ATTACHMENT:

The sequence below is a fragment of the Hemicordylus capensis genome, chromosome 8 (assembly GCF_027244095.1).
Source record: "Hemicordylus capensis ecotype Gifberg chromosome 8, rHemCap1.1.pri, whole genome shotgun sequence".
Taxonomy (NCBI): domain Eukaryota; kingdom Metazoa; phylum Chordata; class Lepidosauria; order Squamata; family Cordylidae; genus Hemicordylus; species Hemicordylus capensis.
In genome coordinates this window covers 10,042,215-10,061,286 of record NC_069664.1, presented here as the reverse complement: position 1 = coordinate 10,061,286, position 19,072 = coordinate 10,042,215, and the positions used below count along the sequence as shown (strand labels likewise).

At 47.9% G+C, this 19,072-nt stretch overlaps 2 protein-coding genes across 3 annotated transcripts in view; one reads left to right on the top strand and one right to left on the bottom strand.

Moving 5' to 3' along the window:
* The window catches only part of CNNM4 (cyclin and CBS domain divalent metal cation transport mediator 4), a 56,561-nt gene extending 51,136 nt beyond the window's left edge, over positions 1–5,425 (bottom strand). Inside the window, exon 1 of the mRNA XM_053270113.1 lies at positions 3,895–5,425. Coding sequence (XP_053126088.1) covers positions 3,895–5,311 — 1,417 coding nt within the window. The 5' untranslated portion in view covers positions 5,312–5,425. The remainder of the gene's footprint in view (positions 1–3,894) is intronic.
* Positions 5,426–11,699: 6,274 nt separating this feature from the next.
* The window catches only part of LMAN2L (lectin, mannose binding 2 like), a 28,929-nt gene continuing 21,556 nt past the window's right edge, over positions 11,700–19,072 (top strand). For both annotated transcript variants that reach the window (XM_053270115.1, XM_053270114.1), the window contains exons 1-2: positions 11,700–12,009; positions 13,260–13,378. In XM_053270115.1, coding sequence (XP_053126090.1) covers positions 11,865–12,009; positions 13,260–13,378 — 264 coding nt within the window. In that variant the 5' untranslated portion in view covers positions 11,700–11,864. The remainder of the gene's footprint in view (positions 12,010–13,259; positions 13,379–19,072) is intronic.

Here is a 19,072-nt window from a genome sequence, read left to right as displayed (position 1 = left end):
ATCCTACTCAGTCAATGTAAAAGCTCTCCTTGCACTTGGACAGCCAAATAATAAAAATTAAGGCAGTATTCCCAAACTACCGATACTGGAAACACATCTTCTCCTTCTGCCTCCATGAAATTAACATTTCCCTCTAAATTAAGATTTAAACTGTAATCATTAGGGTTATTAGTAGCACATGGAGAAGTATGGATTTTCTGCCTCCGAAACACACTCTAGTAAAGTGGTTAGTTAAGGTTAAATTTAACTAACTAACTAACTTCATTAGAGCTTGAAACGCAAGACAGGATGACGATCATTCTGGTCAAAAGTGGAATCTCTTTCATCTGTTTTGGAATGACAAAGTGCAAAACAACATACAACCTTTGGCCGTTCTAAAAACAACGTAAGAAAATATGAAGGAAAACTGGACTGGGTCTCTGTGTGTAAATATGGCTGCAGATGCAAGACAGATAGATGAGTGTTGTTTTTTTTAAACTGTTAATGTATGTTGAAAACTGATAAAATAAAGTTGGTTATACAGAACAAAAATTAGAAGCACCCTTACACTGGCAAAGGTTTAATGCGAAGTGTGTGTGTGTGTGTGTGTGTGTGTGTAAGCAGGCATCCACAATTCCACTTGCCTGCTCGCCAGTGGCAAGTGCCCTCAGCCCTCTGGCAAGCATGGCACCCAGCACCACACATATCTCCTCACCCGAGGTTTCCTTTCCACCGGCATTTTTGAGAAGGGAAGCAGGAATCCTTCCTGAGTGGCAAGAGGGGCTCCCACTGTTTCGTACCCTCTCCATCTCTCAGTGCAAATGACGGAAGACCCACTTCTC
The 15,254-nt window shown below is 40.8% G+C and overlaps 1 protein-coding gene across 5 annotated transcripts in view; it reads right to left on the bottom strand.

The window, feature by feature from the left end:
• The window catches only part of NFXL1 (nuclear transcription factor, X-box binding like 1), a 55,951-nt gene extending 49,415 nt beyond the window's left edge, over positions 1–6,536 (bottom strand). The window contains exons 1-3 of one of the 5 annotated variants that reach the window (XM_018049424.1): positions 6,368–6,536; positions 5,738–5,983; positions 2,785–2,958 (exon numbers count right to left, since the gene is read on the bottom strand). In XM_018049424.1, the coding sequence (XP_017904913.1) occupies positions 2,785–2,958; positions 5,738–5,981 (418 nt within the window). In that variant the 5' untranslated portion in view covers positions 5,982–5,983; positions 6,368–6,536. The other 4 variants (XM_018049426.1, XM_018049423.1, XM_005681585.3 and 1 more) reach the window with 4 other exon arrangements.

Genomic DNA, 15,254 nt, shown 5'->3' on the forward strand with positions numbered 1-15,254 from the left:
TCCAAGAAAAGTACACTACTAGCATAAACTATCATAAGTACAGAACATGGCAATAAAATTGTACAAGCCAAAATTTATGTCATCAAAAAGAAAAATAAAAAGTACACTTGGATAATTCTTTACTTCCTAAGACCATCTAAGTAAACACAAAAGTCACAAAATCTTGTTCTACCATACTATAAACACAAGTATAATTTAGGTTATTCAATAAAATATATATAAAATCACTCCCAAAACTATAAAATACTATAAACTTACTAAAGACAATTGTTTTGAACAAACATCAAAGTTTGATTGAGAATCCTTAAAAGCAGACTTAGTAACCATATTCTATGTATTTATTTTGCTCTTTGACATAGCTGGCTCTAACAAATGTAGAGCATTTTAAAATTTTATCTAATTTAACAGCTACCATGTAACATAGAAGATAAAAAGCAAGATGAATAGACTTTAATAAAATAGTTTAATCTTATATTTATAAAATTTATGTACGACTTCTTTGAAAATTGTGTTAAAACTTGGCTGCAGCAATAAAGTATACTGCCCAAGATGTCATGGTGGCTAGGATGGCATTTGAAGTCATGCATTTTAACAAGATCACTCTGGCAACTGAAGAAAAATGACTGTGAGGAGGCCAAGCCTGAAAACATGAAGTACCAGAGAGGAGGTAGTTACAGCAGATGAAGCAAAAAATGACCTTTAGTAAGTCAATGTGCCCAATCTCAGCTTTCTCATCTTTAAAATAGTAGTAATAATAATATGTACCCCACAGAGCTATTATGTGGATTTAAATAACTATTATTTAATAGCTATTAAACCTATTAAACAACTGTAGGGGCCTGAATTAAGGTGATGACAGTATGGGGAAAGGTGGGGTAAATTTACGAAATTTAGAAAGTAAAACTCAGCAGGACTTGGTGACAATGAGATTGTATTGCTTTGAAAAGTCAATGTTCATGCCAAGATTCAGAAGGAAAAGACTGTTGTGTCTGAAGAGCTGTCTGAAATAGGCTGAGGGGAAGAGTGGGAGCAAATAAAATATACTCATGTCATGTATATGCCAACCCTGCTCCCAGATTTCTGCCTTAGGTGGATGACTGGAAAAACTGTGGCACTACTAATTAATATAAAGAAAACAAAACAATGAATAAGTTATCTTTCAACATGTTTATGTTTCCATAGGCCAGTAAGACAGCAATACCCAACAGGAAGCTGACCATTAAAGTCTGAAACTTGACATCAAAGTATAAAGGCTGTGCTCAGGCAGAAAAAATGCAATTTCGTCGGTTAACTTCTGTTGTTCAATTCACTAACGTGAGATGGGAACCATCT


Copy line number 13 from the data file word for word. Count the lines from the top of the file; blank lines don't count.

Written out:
The window, feature by feature from the left end: